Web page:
Developers of a new skyscraper in London have begun working to resolve an unanticipated problem: a reflection so intense it has "melted" a car. Local business owners have also reported damages from the "fryscraper."
"You can't believe something like this would happen," car-owner Martin Lindsay told reporters. After leaving his prized Jaguar near the so-called "Walkie Talkie"- the newest skyscraper to adorn London's financial district - Lindsay returned several hours later to find one of panels warped, as well as a wing mirror and the Jaguar emblem drooped and misshapen.
"On the windscreen, there was a note from the construction company saying 'your car's buckled, could you give us a call?'," Lindsay said.
The culprit: sun rays reflected from a 37-storey building currently under construction.
Developers Land Securities and Canary Wharf Group blamed the "current elevation of the sun in the sky," which, they added, would soon cease to be a problem as autumn approaches. In the meantime, they would erect scaffolding at the street level to block the damaging rays and have already closed three parking spaces, according to a statement released on Tuesday.
Local business owners criticized the developers for not anticipating the problem at an earlier stage.
"This is a health and safety issue," said local shop owner Ali Akay, who said the rays burned a hole into one of his carpets. "They should have looked into this before they built it."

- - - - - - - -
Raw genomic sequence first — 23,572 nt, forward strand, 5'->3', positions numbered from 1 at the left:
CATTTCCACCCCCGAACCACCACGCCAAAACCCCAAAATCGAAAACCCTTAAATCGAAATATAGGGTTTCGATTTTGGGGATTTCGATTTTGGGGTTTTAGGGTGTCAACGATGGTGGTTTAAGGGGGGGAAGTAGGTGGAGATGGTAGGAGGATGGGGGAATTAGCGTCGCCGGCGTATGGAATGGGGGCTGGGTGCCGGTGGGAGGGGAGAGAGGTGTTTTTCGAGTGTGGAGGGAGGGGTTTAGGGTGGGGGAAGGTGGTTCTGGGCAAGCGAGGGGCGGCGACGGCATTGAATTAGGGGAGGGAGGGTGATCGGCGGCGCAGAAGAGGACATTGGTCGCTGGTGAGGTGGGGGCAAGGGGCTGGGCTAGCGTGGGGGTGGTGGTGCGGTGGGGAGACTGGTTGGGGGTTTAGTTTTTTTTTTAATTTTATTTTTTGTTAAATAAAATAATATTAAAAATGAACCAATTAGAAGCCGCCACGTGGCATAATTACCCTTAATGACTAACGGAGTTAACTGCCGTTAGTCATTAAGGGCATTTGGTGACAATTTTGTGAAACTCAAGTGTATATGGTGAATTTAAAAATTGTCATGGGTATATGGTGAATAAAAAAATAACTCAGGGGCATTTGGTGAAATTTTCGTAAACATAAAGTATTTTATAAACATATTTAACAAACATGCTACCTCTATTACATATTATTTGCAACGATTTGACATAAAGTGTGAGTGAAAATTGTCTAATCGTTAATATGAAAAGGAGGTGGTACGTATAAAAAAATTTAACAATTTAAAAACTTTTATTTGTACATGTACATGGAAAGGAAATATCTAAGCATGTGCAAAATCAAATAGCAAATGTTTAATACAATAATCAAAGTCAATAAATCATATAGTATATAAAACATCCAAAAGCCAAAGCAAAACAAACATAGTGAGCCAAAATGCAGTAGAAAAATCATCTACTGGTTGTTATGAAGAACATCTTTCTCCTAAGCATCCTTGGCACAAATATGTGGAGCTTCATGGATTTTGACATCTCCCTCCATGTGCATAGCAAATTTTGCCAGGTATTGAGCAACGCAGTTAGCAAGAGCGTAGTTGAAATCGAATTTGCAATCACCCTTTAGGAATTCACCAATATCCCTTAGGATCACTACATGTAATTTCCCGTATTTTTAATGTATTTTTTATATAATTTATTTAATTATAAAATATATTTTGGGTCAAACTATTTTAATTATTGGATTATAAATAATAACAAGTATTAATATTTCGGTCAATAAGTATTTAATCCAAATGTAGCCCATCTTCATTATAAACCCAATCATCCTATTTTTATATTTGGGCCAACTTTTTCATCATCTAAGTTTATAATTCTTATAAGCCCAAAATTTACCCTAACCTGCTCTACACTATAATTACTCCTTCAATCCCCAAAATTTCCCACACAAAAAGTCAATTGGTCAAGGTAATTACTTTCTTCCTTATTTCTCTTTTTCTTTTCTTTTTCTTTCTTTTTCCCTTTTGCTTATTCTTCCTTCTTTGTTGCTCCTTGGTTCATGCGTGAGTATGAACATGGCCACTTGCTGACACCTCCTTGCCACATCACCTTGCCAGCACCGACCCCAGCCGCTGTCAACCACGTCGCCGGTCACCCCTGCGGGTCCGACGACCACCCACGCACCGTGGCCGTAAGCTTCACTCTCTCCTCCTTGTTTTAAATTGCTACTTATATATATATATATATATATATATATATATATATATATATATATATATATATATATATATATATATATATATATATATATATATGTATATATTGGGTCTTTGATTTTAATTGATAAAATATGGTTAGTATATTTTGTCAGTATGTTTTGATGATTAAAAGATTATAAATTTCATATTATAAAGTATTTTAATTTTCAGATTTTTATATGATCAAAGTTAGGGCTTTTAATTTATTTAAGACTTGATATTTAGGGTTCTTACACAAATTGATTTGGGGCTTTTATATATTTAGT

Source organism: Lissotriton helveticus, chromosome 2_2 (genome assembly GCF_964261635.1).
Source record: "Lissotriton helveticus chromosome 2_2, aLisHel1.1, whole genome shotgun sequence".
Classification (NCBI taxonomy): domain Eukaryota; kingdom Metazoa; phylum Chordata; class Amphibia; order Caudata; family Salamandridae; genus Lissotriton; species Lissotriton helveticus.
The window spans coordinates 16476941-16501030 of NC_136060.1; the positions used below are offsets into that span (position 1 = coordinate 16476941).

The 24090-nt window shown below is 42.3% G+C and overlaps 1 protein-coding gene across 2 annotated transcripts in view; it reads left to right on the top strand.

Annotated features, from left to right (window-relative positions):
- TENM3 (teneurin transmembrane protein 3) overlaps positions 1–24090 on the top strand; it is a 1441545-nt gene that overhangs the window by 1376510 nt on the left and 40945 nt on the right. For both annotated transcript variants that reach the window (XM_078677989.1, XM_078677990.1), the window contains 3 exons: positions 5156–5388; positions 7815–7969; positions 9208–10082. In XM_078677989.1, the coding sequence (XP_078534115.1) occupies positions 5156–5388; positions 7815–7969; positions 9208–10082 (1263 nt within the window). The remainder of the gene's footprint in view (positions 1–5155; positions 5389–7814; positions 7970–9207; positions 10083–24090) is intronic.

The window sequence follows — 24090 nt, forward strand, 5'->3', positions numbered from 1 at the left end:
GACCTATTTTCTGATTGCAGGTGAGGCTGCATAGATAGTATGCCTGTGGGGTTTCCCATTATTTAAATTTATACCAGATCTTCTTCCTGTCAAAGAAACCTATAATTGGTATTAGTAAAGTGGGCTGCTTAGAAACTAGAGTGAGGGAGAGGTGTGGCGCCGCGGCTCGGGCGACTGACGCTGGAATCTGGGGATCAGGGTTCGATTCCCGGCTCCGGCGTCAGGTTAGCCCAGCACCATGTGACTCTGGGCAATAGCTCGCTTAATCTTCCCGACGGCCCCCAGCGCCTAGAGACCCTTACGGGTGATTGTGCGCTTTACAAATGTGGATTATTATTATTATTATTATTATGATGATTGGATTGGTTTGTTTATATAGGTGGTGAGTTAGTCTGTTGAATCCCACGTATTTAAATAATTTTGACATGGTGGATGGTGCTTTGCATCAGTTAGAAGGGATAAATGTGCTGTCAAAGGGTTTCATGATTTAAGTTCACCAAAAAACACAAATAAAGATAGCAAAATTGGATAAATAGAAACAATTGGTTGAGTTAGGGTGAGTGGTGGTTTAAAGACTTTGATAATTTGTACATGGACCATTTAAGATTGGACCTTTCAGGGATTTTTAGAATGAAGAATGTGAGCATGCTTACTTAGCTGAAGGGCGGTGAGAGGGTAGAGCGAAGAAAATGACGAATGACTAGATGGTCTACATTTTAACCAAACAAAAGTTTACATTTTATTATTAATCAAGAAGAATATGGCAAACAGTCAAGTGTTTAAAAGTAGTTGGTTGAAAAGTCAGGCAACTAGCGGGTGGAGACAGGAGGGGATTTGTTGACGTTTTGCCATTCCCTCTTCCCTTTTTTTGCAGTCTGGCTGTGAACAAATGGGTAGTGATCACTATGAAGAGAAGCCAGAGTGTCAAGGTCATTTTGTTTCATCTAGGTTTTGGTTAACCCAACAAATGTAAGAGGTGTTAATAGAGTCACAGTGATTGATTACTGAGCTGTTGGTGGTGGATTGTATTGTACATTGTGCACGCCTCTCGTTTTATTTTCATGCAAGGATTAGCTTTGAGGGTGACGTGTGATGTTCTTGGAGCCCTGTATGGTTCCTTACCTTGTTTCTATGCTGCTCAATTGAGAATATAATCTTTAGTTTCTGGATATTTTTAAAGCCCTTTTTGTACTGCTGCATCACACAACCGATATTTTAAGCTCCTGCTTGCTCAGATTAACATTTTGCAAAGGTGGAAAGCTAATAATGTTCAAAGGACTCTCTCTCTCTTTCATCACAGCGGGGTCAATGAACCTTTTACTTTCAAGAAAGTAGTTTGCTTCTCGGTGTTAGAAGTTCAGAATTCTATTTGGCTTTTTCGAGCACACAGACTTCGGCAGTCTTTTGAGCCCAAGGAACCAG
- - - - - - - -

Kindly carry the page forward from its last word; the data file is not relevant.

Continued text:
It was not immediately clear what steps the developers could take to solve the problem now, with the building at 20 Fenchurch Street due for completion in March 2014.
A building contractor told Reuters news agency they might install anti-glare film to the windows, which could stop the rays, but would detract from the building's appearance, which locals already mock for its distinctive flared shape.
"Films can be difficult to retro-fit and look ugly," the contractor told Reuters. "Think what it's like trying to put a protective screen on your iPhone."
Who will take the blame for the mistake also remains unclear. The architect, Rafael Vinoly, was already linked to a similar problem with the Vdara Hotel in Las Vegas several years ago. The hotel reportedly also reflected heat at an unusual intensity, according to US media.
He has not yet issued a comment regarding Tuesday's incident.
kms/rg (AP, AFP, Reuters)